Gravity and Levity

How strong would a magnetic field have to be to kill you?

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There’s a great joke in Futurama, the cartoon comedy show, about a horror movie for robots.  In the movie, a planet of robots is terrorized by a giant “non-metallic being” (a monsterified human).  The human is finally defeated by a makeshift spear, which prompts the robot general to say:

“Funny, isn’t it?  The human was impervious to our most powerful magnetic fields, yet in the end he succumbed to a harmless sharpened stick.”

The joke, of course, is that the human body might seem much more fragile than a metallic machine, but to a robot our ability to withstand enormous magnetic fields would be like invincibility.

But this got me thinking: how strong would a magnetic field have to be before it killed a human?

 

Unlike a computer hard drive, the human body doesn’t really make use of any magnetic states — there is nowhere in the body where important information is stored as a static magnetization.  This means that there is no risk that an external magnetic field could wipe out important information, the way that it would for, say, a credit card or a hard drive.  So, for example, it’s perfectly safe for a human (with no metal in their body) to have an MRI scan, during which the magnetic fields reach several Tesla, which is about  times stronger than the normal magnetic fields produced by the Earth.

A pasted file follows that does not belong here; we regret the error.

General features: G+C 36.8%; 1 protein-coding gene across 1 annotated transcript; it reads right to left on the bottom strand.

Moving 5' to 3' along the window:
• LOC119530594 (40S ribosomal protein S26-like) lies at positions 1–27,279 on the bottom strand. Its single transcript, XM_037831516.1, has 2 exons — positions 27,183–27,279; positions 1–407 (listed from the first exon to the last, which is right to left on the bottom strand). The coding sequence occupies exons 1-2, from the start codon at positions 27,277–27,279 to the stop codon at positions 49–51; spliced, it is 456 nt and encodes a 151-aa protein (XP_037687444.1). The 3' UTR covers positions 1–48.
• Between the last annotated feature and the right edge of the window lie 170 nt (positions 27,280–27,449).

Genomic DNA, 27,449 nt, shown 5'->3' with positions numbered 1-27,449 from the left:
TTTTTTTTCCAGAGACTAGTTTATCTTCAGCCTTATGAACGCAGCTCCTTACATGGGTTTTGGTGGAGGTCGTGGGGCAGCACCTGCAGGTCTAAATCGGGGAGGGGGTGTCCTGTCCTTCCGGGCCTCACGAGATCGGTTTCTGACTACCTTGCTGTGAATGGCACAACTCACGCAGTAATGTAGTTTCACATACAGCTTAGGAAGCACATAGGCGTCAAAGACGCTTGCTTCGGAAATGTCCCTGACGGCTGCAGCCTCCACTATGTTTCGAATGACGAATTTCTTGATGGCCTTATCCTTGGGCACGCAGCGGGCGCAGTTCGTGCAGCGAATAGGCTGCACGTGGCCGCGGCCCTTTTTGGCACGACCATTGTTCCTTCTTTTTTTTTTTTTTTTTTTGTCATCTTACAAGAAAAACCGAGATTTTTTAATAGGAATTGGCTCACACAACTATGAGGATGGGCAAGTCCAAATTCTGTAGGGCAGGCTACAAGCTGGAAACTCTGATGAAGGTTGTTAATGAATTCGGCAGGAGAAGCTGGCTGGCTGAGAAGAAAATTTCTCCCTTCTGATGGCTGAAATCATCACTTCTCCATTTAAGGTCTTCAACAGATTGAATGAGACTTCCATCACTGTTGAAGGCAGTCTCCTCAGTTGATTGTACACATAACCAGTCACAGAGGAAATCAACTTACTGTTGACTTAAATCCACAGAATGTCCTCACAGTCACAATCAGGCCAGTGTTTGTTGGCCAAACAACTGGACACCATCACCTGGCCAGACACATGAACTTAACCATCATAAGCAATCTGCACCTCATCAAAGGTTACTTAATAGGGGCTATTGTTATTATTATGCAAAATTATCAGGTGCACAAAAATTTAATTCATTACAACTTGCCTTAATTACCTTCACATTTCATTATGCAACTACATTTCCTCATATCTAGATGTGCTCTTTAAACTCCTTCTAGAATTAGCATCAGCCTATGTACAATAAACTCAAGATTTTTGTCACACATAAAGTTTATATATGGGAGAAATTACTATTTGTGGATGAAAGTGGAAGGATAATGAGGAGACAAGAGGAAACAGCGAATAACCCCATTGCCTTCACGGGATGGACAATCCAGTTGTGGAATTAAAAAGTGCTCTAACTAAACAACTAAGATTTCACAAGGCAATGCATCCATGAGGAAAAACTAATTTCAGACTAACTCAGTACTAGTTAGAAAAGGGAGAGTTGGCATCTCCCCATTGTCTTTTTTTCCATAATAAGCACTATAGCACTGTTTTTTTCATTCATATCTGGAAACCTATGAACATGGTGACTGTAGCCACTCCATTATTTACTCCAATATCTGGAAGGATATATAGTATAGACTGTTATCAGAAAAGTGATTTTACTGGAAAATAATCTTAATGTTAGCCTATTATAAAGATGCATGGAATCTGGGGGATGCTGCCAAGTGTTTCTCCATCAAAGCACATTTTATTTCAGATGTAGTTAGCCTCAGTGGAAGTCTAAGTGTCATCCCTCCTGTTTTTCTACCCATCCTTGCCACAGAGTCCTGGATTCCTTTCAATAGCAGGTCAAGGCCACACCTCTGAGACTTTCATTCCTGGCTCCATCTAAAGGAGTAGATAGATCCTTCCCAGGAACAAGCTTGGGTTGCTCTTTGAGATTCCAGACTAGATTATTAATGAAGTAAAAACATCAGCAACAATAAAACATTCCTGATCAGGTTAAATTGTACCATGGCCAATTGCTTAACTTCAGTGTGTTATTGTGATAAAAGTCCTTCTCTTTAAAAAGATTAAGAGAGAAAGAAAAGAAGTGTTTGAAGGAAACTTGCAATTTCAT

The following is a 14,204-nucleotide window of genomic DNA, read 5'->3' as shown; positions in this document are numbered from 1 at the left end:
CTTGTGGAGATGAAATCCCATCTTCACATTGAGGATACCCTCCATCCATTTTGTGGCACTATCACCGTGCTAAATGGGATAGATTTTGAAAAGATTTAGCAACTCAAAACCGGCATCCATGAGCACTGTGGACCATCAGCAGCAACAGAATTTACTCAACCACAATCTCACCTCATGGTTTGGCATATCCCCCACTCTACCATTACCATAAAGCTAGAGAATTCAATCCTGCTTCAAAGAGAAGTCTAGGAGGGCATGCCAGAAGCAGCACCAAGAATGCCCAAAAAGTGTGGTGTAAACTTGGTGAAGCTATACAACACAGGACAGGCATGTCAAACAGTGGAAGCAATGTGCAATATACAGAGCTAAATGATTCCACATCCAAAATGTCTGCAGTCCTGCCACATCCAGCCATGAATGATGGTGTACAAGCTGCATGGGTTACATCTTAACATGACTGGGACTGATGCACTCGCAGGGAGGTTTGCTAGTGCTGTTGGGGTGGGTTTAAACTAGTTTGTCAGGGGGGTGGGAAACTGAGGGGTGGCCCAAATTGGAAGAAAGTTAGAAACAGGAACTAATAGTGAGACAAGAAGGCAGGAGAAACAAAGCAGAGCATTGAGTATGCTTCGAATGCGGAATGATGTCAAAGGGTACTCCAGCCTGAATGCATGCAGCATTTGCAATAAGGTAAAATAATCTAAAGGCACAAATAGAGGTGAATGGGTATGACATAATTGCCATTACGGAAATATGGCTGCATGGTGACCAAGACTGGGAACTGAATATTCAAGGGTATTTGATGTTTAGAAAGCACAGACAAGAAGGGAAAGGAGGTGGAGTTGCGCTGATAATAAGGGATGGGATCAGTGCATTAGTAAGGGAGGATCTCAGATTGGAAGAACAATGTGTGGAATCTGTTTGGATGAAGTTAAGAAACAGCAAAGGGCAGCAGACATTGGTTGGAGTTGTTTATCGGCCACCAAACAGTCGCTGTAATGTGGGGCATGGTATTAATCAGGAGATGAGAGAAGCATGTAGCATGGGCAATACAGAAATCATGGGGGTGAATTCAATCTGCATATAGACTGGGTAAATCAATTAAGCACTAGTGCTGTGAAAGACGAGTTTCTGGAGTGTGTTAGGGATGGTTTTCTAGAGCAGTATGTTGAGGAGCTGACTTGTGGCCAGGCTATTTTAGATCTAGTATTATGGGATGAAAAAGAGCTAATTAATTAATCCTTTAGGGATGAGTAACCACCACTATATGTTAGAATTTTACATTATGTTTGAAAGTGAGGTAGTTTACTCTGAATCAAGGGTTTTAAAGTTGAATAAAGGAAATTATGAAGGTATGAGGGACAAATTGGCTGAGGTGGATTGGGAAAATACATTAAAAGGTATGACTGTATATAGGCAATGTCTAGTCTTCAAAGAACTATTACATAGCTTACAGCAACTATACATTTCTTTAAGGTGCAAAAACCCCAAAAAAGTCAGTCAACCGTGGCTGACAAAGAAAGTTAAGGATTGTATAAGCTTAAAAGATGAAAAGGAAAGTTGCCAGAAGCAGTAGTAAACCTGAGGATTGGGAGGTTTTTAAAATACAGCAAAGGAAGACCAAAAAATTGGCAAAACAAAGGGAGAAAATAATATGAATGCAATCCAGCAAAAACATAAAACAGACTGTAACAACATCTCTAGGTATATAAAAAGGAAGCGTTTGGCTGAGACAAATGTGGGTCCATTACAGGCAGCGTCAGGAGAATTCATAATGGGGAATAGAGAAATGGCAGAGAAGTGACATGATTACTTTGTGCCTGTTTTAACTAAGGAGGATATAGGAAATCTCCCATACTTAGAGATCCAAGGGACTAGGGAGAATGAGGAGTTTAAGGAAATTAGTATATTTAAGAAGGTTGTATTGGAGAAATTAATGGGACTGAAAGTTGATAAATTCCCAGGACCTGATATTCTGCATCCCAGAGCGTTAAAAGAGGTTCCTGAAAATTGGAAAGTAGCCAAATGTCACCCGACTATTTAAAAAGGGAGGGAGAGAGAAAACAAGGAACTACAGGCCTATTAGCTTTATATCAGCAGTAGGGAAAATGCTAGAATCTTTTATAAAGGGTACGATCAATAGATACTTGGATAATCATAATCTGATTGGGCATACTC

A computer hard drive stores information in a sequence of magnetically aligned segments.

 

But even without any magnetic information to erase, a strong enough magnetic field must have some effect.  Generally speaking, magnetic fields create forces that push on moving charges.  And the body has plenty of moving charges inside it: most notably, the electrons that orbit around atomic nuclei.

As I’ll show below, a large enough magnetic field would push strongly enough on these orbiting electrons to completely change the shape of atoms, and this would ruin the chemical bonds that give our body its function and its structure integrity.

What atoms look like

Before I continue, let me briefly recap the cartoon picture of the structure of the atom, and how to think about it.  An atom is the bound state of at least one electron to a positively charged nucleus.  The electric attraction between the electron and the nucleus pulls the electron inward, while the rules of quantum mechanics prevent the electron from collapsing down completely onto the nucleus.

 

In this case, the relevant “rule of quantum mechanics”  is the Heisenberg uncertainty principle, which says that if you confine an electron to a volume of size , then the electron’s momentum must become at least as large as .  The corresponding kinetic energy is , which means that the more tightly you try to confine an electron, the more kinetic energy it gets.  [Here, is Planck’s constant, and is the electron mass$.]  This kinetic energy is often called the “quantum confinement energy.”